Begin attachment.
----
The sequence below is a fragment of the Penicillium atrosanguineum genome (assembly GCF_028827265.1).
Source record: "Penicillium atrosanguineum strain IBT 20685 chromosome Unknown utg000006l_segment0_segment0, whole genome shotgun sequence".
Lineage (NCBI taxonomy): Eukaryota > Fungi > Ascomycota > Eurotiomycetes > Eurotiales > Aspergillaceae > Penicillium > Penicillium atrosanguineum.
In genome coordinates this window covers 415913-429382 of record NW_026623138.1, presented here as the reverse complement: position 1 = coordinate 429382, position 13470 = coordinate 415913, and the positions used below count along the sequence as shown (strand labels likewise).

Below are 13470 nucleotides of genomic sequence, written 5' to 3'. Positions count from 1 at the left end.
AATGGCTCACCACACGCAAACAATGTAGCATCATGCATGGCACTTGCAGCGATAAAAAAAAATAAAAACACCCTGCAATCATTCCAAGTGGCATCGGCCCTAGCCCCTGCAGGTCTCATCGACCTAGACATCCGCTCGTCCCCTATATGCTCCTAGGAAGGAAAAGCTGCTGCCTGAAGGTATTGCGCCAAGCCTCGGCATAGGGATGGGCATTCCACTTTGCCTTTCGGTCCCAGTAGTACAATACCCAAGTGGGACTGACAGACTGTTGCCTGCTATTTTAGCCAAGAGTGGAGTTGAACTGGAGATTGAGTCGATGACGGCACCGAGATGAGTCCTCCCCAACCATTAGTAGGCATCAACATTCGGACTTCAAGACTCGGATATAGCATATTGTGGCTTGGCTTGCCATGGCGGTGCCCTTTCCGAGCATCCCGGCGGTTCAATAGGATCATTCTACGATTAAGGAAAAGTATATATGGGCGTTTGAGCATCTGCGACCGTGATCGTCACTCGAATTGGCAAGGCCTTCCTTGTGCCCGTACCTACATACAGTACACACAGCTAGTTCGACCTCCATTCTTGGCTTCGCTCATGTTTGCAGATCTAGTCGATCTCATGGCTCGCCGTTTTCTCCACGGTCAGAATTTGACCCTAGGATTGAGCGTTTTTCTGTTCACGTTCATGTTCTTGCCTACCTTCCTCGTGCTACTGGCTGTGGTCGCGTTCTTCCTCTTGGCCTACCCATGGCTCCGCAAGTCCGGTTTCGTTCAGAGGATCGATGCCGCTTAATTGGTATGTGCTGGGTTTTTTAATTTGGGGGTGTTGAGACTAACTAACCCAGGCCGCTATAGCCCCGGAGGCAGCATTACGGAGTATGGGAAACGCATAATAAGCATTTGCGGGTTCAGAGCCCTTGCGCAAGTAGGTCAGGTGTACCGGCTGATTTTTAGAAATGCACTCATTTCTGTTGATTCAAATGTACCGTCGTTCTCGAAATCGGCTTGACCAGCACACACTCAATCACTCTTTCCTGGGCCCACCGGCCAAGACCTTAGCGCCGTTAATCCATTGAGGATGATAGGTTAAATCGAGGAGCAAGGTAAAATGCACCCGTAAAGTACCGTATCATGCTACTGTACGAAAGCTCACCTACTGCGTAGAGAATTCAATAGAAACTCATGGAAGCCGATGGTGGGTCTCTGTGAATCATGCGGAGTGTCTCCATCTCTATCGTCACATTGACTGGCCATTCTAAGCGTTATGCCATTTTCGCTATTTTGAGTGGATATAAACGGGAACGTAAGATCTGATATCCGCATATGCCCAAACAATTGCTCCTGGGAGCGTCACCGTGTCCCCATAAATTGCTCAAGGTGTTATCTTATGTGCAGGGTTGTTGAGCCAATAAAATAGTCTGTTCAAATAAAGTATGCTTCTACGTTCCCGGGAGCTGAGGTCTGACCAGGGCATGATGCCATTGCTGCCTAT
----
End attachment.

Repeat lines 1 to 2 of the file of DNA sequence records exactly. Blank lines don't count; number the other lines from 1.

The sequence below is a fragment of the Penicillium atrosanguineum genome (assembly GCF_028827265.1).
Source record: "Penicillium atrosanguineum strain IBT 20685 chromosome Unknown utg000006l_segment0_segment0, whole genome shotgun sequence".